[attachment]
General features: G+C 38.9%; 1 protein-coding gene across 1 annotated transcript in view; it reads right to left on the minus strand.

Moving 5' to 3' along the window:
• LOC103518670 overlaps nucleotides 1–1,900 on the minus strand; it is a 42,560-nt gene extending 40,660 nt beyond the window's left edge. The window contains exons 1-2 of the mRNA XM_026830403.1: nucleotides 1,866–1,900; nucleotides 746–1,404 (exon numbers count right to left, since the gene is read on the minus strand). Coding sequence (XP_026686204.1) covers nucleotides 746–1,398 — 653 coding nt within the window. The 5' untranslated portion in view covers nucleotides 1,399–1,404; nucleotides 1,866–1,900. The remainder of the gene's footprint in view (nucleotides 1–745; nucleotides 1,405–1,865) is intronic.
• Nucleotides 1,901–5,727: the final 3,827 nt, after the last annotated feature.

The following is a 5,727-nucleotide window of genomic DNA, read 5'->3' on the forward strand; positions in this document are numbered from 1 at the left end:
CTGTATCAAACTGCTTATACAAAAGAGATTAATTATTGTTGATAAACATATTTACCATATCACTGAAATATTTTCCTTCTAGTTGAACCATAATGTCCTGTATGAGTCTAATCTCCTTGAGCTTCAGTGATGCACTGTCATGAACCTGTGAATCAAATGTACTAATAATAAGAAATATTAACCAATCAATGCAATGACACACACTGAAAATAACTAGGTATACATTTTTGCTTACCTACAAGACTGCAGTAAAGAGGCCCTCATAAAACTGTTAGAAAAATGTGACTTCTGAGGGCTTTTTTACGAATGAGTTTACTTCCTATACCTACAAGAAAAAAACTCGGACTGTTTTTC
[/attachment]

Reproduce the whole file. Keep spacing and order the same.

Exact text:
General features: G+C 38.9%; 1 protein-coding gene across 1 annotated transcript in view; it reads right to left on the minus strand.

Moving 5' to 3' along the window:
• LOC103518670 overlaps nucleotides 1–1,900 on the minus strand; it is a 42,560-nt gene extending 40,660 nt beyond the window's left edge. The window contains exons 1-2 of the mRNA XM_026830403.1: nucleotides 1,866–1,900; nucleotides 746–1,404 (exon numbers count right to left, since the gene is read on the minus strand). Coding sequence (XP_026686204.1) covers nucleotides 746–1,398 — 653 coding nt within the window. The 5' untranslated portion in view covers nucleotides 1,399–1,404; nucleotides 1,866–1,900. The remainder of the gene's footprint in view (nucleotides 1–745; nucleotides 1,405–1,865) is intronic.
• Nucleotides 1,901–5,727: the final 3,827 nt, after the last annotated feature.

The following is a 5,727-nucleotide window of genomic DNA, read 5'->3' on the forward strand; positions in this document are numbered from 1 at the left end:
CTGTATCAAACTGCTTATACAAAAGAGATTAATTATTGTTGATAAACATATTTACCATATCACTGAAATATTTTCCTTCTAGTTGAACCATAATGTCCTGTATGAGTCTAATCTCCTTGAGCTTCAGTGATGCACTGTCATGAACCTGTGAATCAAATGTACTAATAATAAGAAATATTAACCAATCAATGCAATGACACACACTGAAAATAACTAGGTATACATTTTTGCTTACCTACAAGACTGCAGTAAAGAGGCCCTCATAAAACTGTTAGAAAAATGTGACTTCTGAGGGCTTTTTTACGAATGAGTTTACTTCCTATACCTACAAGAAAAAAACTCGGACTGTTTTTC